Is Obama Edging Towards Bush-Like Indefinite Detention?

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A collaborative reporting team of the Washington Post and Pro-Publica is reporting this afternoon that the Obama Administration is getting closer to issuing an Executive Order that would “would reassert presidential authority to incarcerate suspected terrorists indefinitely.”

There seems to be some confusion, however, about just how far along in the process the White House is. On the Washington Post website right now, the story leads this way:

The Obama administration, fearing a battle with Congress that could stall plans to close Guantanamo, has drafted an executive order that would reassert presidential authority to incarcerate terrorism suspects indefinitely, according to three senior government officials with knowledge of White House deliberations.

On the Pro-Publica site right now, the same story by the same two reporters leads this way:

The Obama administration, fearing a battle with Congress that could stall plans to close Guantanamo, has considered an executive order that would reassert presidential authority to incarcerate suspected terrorists indefinitely, according to three senior government officials with knowledge of White House deliberations.

I have bolded the difference in language, and it is a big one. A White House official tells me that there is no “draft executive order” and that the task force charged with investigating this issue has not completed its work. (A report to the president is due next month.) Not sure what is going on. But the return to the executive powers of indefinite detention, depending on how it is done, could become yet another sore spot for civil libertarians who have been disappointed by the Obama administration’s decisions on issues as varied as state secrets, the refusal to release images of detainee abuse, and the detention of prisoners at Bagram Air Base in Afghanistan.

It’s possible that an early version of the Post-Pro-Publica language was written inexactly, suggesting a direction that has not yet been set in stone. The article(s) also suggest(s) that the executive order may only be a temporary step, as the White House works with Congress to come up with a solution to the problem of detainees who have yet to be subjected to any regular judicial process. “Civil liberties groups have encouraged the administration, that if a prolonged detention system were to be sought, to do it through executive order,” explains one administration official, who is quoted in the story(ies).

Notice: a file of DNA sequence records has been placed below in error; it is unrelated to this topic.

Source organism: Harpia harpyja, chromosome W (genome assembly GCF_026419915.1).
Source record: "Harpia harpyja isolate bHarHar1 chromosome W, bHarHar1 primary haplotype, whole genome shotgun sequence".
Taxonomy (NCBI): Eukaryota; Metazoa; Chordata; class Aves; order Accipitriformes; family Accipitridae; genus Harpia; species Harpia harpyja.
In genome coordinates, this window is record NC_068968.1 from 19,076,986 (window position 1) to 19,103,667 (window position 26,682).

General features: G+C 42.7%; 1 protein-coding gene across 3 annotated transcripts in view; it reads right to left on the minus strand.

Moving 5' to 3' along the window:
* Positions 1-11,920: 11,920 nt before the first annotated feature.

UPDATE: I just refreshed the Washington Post version of the story, at about 7:06 p.m., and it has been changed to read: “The Obama administration, fearing a battle with Congress that could stall plans to close the U.S. prison at Guantanamo Bay, is drafting an executive order that would reassert presidential authority to incarcerate terrorism suspects indefinitely, according to three senior government officials with knowledge of White House deliberations.”

UPDATE II: The Pro-Publica version, at 7:12,  now matches the Post’s “is drafting” language, though the URL still says “white-house-drafts.” Follow the bouncing ball, I guess, and be happy that the printing presses have not yet rolled out the copy.

UPDATE III: On Saturday morning, the lead of the Post story has yet another formulation: “officials . . . are crafting language.” It seems clear that something is in the works, though it is not as far along as previously feared. Meanwhile, Spencer Ackerman at the Washington Independent points out that the devil for civil liberties advocates may be in the details, despite the fact that several groups have already issued blanket rejections of the executive order idea. Meanwhile, a staffer in Senate Minority Leader Mitch McConnell’s office emails over a statement, asserting McConnell’s demands that Congress not be sidelined in this process, which according to the Post-Pro-Publica story is the whole idea behind the executive order. The McConnell statement after the jump.

Even with an executive order, they [the Obama Administration] still need the funding to be released before they can incarcerate any detainees in the United States. None of the appropriations bills for fiscal year 2010 that are working their way through committee fund the closure as requested by the President. And I expect that the DoD approps bill will present a debate over continuing to bar detainees from being incarcerated in the U.S. As Sen. McConnell said recently, “The defense budget request for fiscal year 2010 includes a similar funding request, so the Senate will consider this matter again in the near future.” And: “An overwhelming bipartisan majority of the Congress disagreed with the administration’s request for $80 million from Congress for the purpose of closing the detention facility at Guantanamo Bay before the administration even has a place to put the detainees who are housed there, any plan for military commissions, or any articulated plan for indefinite detention.

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